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Why the Americas Summit Was a Bomb


Photo: americas-summit.org

By RICARDO CASTILLO    

The eighth Summit of the Americas (SOA). which concluded Saturday. April 14, in Lima, Peru, was little more than a watered-down exercise in continental power.

For starters, the “mini-summit” was unintentionally bombarded by U.S. President Donald Trump by his not attending. Also silently absent from the event was talkative Venezuela President Nicolás Maduro, who was not invited. A face-to-face clash between Trump and Maduro would have paid the price of a ticket to attend, but that was avoided.

Summit host and new President of Peru Martín Vizcarra, who just replaced the real organizer of the event and now-ousted Pedro Pablo Kuczynski, set the theme of the gathering: Eliminate corruption in Latin American governments. Kuczynski’s ouster is perhaps a still fresh memory among Peruvians, but who knows, Vizcarra might be next, since he too has  been charged with corruption.

Several key topics of the summit. while not set totally aside, were barely mentioned. It was expected, for instance, that Trump and Mexico President Enrique Peña Nieto. as well as Canada Prime Minister Justin Trudeau would announce that the renegotiation of the North American Free Trade Agreement (NAFTA) was a done deal.

President Peña Nieto, however, did sit down to talk to U.S. Vice President Mike Pence who, at least regarding NAFTA, said the United States would instruct all negotiators to speed up their proceeding so they could be finished as soon as possible, but also added there was no time limit.

Journalists wanted to know Pence’s and Peña’s opinions of “the Wall,” but both evaded the issue. About the only thing Peña offered was a reference to his speech the week before regarding the presence of the U.S. National Guard along the border, which he said he told Pence the the Mexican government sees as “a hostile act” and an unwarranted “confrontational rhetoric.”

Pence told the Associated France Press that, in the end, his meeting with Peña Nieto had been “very productive.”

Also participating in terms of NAFTA was U.S. Commerce Secretary Wilbur Ross, who said he was  “optimistic” over the pace negotiations have advanced, but that that negotiators were “short of time” regarding the mounting pressure put by the upcoming presidential elections in Mexico, as well as elections in Canada and the United States. But, again, nobody set up a time limit.

In the midst of the SOA process, which lasted from Thursday. April 12, through Saturday, April 14, about the only noteworthy incident was the sudden retirement from the summit by Ecuador President Lenín Moreno, who had to go back home after it was announced that two kidnapped journalists had been murdered.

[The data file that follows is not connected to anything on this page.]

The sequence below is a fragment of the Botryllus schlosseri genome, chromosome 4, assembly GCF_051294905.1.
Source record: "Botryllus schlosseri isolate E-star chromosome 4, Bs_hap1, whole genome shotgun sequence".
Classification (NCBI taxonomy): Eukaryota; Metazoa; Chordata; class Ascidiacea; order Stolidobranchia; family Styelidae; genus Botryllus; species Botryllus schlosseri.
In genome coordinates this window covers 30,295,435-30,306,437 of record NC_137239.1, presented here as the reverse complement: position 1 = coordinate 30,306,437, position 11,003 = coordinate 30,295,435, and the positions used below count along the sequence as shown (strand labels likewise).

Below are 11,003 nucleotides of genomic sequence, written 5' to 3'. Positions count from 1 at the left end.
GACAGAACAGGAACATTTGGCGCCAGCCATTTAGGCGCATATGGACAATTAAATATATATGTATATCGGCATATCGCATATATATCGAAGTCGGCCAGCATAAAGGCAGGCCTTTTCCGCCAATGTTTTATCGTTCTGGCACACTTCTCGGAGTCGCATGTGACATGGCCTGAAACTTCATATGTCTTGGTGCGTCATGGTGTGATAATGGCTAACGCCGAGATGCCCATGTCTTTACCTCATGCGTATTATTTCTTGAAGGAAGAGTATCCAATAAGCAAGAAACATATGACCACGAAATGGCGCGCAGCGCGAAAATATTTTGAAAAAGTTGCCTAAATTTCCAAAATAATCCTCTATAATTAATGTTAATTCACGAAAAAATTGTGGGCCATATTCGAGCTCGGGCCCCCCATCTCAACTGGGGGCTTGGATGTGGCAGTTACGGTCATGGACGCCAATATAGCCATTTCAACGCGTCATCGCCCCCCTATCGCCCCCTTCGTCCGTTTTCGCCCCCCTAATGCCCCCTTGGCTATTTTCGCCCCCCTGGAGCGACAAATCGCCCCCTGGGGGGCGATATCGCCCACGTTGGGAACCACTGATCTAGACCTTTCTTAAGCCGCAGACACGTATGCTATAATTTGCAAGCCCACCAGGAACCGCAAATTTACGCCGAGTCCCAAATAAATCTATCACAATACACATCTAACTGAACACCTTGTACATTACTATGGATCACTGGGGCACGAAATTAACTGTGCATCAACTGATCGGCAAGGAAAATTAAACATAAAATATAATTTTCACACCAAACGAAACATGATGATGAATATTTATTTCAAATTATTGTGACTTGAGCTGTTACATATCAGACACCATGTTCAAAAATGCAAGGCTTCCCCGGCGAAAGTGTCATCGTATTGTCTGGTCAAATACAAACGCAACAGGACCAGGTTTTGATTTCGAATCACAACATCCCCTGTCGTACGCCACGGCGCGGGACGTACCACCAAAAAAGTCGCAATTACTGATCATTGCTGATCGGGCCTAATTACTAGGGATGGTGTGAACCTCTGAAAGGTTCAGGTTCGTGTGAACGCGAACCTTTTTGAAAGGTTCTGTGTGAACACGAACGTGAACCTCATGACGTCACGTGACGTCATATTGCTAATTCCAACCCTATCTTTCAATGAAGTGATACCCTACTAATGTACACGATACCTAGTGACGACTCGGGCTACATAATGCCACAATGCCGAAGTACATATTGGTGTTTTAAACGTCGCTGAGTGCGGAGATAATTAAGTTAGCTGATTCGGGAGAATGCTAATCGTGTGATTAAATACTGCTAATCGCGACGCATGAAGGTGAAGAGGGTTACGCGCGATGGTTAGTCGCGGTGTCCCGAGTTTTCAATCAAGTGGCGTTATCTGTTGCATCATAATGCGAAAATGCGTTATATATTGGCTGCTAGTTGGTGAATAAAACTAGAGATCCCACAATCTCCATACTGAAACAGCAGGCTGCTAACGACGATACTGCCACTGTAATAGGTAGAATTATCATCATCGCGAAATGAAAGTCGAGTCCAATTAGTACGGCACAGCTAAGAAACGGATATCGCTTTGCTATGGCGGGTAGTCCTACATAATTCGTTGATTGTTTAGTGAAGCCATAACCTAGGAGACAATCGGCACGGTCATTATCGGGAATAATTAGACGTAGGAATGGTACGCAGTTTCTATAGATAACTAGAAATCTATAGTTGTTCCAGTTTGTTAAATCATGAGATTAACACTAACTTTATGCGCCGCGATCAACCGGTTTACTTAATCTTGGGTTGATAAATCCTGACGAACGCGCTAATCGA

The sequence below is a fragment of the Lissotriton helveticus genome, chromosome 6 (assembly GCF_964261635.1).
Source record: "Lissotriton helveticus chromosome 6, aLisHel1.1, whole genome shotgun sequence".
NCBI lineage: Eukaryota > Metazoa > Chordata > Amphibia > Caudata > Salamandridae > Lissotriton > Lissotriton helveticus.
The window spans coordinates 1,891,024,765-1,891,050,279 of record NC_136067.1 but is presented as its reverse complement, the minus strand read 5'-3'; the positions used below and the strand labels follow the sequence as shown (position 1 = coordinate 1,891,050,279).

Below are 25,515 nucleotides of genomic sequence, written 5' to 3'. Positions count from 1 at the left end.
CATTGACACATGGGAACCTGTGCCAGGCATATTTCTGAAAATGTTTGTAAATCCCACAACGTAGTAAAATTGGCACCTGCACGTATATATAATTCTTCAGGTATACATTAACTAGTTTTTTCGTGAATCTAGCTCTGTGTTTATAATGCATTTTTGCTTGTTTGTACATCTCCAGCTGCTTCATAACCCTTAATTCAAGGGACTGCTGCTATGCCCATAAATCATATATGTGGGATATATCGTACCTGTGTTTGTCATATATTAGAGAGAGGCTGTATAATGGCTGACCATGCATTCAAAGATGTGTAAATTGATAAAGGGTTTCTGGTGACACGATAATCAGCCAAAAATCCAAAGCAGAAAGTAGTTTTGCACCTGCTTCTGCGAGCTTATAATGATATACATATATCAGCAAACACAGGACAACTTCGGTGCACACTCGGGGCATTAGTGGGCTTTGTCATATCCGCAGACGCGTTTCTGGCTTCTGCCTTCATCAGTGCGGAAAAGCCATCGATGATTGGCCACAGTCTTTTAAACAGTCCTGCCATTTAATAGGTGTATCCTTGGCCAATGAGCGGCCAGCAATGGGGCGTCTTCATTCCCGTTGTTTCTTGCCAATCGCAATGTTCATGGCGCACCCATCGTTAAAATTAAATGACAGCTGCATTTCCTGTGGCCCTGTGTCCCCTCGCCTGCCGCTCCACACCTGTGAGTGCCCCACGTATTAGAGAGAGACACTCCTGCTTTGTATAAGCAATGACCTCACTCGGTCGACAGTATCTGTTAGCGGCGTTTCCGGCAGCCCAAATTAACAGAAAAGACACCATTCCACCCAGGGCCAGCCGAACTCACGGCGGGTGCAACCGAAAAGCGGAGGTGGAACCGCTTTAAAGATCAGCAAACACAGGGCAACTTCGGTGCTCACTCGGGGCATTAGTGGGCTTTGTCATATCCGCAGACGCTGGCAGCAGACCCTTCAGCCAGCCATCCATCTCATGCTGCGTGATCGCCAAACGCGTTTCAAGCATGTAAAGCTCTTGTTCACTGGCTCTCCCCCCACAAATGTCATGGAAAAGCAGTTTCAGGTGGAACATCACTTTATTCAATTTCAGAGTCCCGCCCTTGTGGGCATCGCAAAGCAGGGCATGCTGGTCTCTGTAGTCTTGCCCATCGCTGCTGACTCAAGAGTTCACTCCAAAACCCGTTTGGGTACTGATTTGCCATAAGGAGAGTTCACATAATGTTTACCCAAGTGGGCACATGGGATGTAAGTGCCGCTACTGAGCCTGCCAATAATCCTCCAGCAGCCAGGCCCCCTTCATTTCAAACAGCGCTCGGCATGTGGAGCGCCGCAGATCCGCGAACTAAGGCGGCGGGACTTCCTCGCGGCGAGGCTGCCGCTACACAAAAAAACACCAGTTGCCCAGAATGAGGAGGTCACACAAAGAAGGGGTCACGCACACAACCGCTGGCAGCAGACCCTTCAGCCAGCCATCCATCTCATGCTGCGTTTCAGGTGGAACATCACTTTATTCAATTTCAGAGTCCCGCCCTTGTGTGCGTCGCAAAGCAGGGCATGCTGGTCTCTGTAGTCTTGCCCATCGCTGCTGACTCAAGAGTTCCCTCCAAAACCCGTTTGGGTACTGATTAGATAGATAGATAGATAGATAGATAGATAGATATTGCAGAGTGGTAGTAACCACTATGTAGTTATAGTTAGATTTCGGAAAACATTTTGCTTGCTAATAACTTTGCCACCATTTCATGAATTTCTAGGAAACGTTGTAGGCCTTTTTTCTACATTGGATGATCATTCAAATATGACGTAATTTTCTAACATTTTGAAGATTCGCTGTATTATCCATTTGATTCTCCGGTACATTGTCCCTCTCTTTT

The main forums at the SOA were on how to fight corruption, but this is indeed a most difficult theme since, by now, several Latin American presidents are in jail guilty of corruption (the two latest cases are Luiz Inácio Lula da Silva of Brazil, who was sent to prison a week ago, and Argentina’s Cristina Kirschner.)

Of course, corruption – though on the agenda – is not a comfy issue for Latin American presidents. But, as I have already said, in Peru, the Kuczynski case is still very fresh.

Also, it was inevitable that several presidents made a statement against Venezuela’s  Maduro, who is running now for an umpteenth term in office with no respect for democracy. The idea of isolating Venezuela from the rest of Latin America is a de facto reality right now, since Venezuela is an outcast in the Organization of American States (OAS).

Needless to say, Friday’s bombardment of Syria by the United States and its allies was also a subject of discussion. but there was unanimity among those attending in condemning the Bashar al-Assad regime for using chemical weapons against civilians, but nothing about the U.S., France and Great Britain launching 105 explosive missiles against Syria.

In terms of Mexico, Peña Nieto defended his reforms and said that they were modern and up-to-date and for anyone to dare toppling them would be going back into failed economic history.

Summing up, like most of these summits, let’s just say that the presidents of the American continents got together, but in reality, there was little substance to the discussions, and in the end, if there were achievements, they were no tour de force.

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Categories: International Relations, Latin America, Mexico, Mexico-U.S. relations, OpinionTags: , , , , , , , , , , , , , , , , , , , , , , , , , , , , , , , , , , , ,

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